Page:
What are the things that if someone doesn't come to the table with them, they're going to have a hard time? You know I'm thinking about like content strategy briefs, content briefs themselves, imagery, style guides. What are the things somebody should come to the table with so that they can have a smooth...
Believe it or not, it's not as much as you think it is.
As for actual documents themselves, a brand style guide is always helpful, but even if you don't have one, we're going to dig deep into what, your knowledge and pull that information out. But one thing you can do for that provider to almost guarantee success with your project is to have a comprehensive order brief.
Your writer is the quarterback, okay. That writer is going to execute on what you give them to work with. And if you don't give them much to work with, they're going to have to ad lib. They're going to be like, all right, you run to the tree. You go over here and curve out and they're gonna, they're going to handle it on the fly and it's not going to go well. So the writer is the quarterback and the rest of the offense, those are the tools you provide them with. Those are your content briefs and your project briefs. All that guidance comes together from you. You're the coach on the sideline. Come with that order brief that breaks down, this is the intent of this article.
This is a goal we're trying to satisfy. These are the keywords we want you to use. Here are the linking requirements. If you've got internal linking, a plan for your internal linking structure, and you need these three pages linked, put it in there and above all a detailed outline. If you have a detailed goal of what your content is going to look like and what purpose it's going to serve, map that out for the writer to execute on. The writer is not an SEO person. The writer is not a marketing person.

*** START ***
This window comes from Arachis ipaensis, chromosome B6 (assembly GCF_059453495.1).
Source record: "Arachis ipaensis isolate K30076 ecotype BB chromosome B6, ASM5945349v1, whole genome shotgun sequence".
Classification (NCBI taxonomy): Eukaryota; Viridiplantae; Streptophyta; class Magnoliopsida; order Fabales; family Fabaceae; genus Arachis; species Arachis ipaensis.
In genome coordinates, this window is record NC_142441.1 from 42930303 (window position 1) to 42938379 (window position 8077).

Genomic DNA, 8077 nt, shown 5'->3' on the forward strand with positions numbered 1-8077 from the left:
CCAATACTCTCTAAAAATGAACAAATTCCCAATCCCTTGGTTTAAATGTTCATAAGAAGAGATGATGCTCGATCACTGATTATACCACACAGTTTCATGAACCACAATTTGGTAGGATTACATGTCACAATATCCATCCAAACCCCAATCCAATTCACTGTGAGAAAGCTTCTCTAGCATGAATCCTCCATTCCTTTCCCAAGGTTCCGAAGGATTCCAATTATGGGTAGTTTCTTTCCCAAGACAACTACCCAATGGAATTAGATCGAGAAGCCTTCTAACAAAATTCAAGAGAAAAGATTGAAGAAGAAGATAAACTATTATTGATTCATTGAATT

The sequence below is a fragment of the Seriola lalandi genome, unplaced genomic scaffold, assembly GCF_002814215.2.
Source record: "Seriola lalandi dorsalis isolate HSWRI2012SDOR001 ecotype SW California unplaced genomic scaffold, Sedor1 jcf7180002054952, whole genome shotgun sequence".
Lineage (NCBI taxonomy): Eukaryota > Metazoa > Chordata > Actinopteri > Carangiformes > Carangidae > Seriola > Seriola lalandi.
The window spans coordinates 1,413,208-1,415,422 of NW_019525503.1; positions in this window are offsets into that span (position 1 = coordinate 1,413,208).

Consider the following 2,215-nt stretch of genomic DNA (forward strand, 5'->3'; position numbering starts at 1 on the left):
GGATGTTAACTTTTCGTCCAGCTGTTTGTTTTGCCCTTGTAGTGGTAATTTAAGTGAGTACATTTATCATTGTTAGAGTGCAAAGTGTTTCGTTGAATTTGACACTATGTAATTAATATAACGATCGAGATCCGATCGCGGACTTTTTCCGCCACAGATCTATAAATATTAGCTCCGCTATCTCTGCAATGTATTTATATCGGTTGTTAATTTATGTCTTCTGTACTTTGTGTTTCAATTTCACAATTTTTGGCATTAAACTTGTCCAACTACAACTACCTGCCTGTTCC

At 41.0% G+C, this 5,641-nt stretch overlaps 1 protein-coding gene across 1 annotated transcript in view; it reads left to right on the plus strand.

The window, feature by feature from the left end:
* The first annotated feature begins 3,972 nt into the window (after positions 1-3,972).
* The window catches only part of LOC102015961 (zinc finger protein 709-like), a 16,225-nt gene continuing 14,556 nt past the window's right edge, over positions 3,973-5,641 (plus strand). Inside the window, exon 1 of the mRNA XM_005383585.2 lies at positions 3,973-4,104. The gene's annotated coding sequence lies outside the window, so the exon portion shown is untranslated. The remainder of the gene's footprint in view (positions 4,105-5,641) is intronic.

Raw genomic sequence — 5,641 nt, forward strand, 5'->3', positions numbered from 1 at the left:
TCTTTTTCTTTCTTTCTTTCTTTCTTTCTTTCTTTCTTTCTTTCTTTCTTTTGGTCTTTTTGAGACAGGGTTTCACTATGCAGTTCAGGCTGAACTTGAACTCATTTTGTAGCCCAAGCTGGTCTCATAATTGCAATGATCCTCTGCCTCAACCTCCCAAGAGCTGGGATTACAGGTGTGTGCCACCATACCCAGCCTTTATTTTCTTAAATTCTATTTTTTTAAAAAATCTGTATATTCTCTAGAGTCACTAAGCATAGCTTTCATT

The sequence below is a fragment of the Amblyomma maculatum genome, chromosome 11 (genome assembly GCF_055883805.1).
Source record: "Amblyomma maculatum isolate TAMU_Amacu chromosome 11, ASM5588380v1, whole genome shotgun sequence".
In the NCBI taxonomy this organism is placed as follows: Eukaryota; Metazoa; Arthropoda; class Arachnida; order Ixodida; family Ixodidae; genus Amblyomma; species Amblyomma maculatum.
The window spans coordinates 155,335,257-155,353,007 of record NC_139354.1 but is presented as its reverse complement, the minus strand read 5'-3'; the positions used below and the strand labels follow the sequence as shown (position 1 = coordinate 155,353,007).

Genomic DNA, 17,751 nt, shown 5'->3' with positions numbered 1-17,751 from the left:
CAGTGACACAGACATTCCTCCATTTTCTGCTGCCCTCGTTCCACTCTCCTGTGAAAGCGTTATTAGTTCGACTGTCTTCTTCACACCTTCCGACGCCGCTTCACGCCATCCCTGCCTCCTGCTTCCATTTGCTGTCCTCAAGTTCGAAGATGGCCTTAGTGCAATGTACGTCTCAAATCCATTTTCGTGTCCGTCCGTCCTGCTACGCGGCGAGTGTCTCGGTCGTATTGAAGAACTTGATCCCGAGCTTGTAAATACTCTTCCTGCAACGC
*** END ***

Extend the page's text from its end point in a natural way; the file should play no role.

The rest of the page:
The writer can only work with what you give them. And if it is just the title and the keyword, you're giving them creative license to go in any direction they want. If you need to CTA in there, spell it out. Where's it going? Where do you want it to lead? What are we looking for that reader to do?
Tell the writer, they know how to execute on that direction, but they need to know the direction to begin with. All of these things go in an order brief, the better your order brief, the better the deliverable is going to be.
You need to put a plan together and communicate that plan to the writer. And it's the order brief that gets that done.